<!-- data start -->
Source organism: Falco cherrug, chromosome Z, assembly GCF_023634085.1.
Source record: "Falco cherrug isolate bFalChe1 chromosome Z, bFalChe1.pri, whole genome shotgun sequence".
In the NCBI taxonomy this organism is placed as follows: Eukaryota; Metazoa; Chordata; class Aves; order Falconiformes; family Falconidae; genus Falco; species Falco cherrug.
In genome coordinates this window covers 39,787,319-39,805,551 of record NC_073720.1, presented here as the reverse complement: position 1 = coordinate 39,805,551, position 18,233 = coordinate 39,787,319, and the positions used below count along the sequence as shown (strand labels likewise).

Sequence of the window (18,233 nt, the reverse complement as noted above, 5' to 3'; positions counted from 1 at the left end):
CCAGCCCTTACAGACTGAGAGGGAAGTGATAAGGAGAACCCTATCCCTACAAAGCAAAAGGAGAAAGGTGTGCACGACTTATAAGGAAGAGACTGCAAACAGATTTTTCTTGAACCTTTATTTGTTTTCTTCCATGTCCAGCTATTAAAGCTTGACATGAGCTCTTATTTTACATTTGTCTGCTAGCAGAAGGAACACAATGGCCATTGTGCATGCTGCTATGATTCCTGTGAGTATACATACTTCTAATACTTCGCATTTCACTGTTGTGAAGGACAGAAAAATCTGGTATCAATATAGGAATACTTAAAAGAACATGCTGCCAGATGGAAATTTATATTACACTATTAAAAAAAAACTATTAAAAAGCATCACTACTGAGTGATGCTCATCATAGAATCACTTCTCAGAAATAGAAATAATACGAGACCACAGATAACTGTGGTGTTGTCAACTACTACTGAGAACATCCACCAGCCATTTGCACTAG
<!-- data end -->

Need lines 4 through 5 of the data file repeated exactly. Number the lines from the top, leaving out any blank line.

In genome coordinates this window covers 39,787,319-39,805,551 of record NC_073720.1, presented here as the reverse complement: position 1 = coordinate 39,805,551, position 18,233 = coordinate 39,787,319, and the positions used below count along the sequence as shown (strand labels likewise).

Sequence of the window (18,233 nt, the reverse complement as noted above, 5' to 3'; positions counted from 1 at the left end):